More suspension questions

More suspension talk -- obviously a big issue for the pig.

Anyway, some of the guys on this forum write as thought they have changed the springs on the shock and forks without taking them apart and re-doing the shims (revalving?).

Is that possible or recommended?

{I know Bruce (BWB63)will read this. Hey, it's Dan, you know, from 3rd Gear Pinned on New Year's Day. My son and I chatted with you at the top of that sandy hill you wrecked on a while back. I took a short ride on your bike. :)}

Simply changing out springs is easily done and has helped me handle small jumps much better. Both static and race sag are set within the recommended range.

From what I have read, the stock (middle of range) settings are best for all-around riding. I made minor adjustments from stock, increasing rebound damping on the shock (by 3 clicks), to reduce fast rebound off kicker jumps.

However, I am not fast nor race. If you are competitive then tuning by a pro is advisable.

Changing the springs is easy to do. On the forks, you simply remove the fork caps, then raise the front wheel and the fork springs and piston rod assembly will be sticking out the top. Then simply unscrew the hex nut that secures the fork cap to the piston rod and swap out the spring. There's a few more detaials, but that's basically it. If you've got some miles on your forks, then I'd recommend removing them completely to change the fluids.

Removing the rear shock is the hardest thing to do, but if you can do that, then getting the spring off is a piece of cake. Once the shock is out, it's just a matter of loosening the adjusting nut from the upper spring seat and then you can turn the spring by hand, which in turn will loosen both the adjusting nut & upper spring seat. Once the spring has the tention removed, you simply slide the lower spring seat off the shaft and the spring slides right off. Just reverse this and your done.

Changing springs is easy and make a very signficant difference in the ride & handling of your bike, especially if you're over 200 lbs. You can generally buy a complete set of front and rear springs for ~$200 or less and it's money well spent in my opinion.

Going to the lighter fluid makes for a plusher ride and with the right spring rate you have a whole new bike, then you can get it tuned a lot better for the crazy pushing you and the bike to the limit, buy re-shimming the valve and then there is opening the valve up for an even plusher ride but, then you have to go stiffer on the shim stack to make up for it. This controles the fluid rate more evenly, relying on the shims more then the flow through the valve it's self. This is what I run in mine. It makes for hitting the whoops at a fast speed way more controlable. Were it all comes together is money, how fast you ride, the crazy stuff and what you will be able to tell the difference with. Spending the money and you get no air or never tear through the whoops? A spring fluid change out (2.5wt) will be 70% or more of what I have and would be awesome till you get over 30 to 40 mph through the big whoops. Most skirt the whoops and just don't have to spend the extra money but, it is nice. There is a difference. The nice thing is you can do it in steps. You have to buy the spring any ways and the stock fluid is whale snot. Also if you change the spring and fluid and the get the valve reshimmed you'll know how much better it is for the money you spent. :) The shock is best done all at once but, just a spring is still a 100% BETTER THEN STOCK IF YOU WEIGH MORE THEN 185. This is the best modification for this bike if you weigh more then 185. JMHO and $.02 worth.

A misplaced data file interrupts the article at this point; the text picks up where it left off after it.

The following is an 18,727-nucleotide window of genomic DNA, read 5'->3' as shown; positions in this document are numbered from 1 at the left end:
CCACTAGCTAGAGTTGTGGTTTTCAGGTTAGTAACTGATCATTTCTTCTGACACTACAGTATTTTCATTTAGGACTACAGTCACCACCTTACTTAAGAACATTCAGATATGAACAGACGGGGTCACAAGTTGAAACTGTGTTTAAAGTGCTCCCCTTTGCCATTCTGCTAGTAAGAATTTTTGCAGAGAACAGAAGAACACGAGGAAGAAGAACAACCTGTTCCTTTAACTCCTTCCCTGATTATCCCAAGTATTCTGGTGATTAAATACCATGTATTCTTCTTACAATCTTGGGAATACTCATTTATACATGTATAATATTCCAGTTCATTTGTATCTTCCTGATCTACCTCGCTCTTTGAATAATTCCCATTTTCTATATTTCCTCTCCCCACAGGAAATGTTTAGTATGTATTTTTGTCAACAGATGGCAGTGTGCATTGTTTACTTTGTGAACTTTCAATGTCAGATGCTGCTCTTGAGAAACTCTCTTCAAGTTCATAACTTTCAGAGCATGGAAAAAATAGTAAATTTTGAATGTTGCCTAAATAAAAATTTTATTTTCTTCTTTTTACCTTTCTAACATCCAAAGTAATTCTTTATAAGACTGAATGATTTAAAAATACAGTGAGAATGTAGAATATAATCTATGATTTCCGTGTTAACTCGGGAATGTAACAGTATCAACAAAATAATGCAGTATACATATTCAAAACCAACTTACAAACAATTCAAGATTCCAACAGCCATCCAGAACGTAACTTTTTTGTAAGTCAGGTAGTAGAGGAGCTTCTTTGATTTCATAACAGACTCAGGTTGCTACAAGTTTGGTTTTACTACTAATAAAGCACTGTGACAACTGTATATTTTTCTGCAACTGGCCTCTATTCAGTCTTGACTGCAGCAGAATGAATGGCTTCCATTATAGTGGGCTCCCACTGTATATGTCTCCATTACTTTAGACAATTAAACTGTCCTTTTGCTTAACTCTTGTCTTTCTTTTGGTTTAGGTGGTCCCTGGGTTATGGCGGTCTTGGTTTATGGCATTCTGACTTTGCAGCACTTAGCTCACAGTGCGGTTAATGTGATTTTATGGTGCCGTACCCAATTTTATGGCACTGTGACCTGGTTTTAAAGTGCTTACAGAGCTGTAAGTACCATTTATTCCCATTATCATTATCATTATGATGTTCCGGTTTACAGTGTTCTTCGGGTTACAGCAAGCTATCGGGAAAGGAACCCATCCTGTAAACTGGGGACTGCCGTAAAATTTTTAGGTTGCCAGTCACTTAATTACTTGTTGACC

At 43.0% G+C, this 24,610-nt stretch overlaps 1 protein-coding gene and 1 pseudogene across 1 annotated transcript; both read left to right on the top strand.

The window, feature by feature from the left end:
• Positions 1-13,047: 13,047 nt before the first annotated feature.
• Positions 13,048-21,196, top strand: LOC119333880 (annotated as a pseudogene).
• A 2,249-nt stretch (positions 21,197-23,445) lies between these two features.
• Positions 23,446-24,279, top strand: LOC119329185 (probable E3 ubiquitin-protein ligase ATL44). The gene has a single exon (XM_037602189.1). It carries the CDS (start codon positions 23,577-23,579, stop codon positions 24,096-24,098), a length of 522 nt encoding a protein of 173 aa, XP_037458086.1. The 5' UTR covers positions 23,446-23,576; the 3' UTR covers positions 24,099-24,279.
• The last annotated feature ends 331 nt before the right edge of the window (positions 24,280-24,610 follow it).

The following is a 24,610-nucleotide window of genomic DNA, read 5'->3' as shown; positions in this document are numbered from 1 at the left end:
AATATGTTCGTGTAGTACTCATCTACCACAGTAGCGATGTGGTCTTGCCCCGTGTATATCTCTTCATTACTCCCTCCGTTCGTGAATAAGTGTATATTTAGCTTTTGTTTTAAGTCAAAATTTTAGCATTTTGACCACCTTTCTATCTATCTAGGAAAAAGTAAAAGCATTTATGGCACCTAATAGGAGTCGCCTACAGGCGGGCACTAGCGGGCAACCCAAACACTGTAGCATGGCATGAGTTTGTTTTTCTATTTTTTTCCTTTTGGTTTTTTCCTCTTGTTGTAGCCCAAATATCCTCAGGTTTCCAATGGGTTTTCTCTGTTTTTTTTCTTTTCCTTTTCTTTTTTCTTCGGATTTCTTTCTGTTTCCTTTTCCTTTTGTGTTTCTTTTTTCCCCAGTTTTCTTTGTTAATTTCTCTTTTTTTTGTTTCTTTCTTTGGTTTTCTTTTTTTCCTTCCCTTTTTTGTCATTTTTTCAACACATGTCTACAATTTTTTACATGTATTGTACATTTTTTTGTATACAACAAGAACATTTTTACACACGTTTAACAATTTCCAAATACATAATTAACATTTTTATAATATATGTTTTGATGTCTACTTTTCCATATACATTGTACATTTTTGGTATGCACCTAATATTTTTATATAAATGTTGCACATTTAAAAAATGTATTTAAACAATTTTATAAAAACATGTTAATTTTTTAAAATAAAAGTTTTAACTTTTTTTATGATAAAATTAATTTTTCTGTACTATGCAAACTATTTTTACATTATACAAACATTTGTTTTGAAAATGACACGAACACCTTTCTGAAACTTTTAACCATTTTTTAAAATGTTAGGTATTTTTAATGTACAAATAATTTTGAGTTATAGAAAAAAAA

Mr. Lewis give some insight of how yours turned out after you had it done by this Bruce guy. :) What's the deal? Did you go a few clicks more at Glamis because of the larger flight pattern? I know how mine turned out and like what Mr. Roberts had to say about it when he road with us, Gene, Matt, Mike, Steve, Brad and those others that came with Gene but, I am bias. :D

SO ive been reading about everyone going to 2.5 wt in their forks- so i dumped my 5 wt, and put in some of the Spectro 2.5 and drove it up to Gorman for the afternoon--damn. Y'all are on to somethin! Gorman doesnt have that much woop, or that much high speed rock for that matter-but first impressions are good! It seemed to take the hits harder, woops faster, etc. Got on the MX track and did some jumping-went jsut fine... 2.5 seems a lot better than 5 wt...

Thanks for the tip :)


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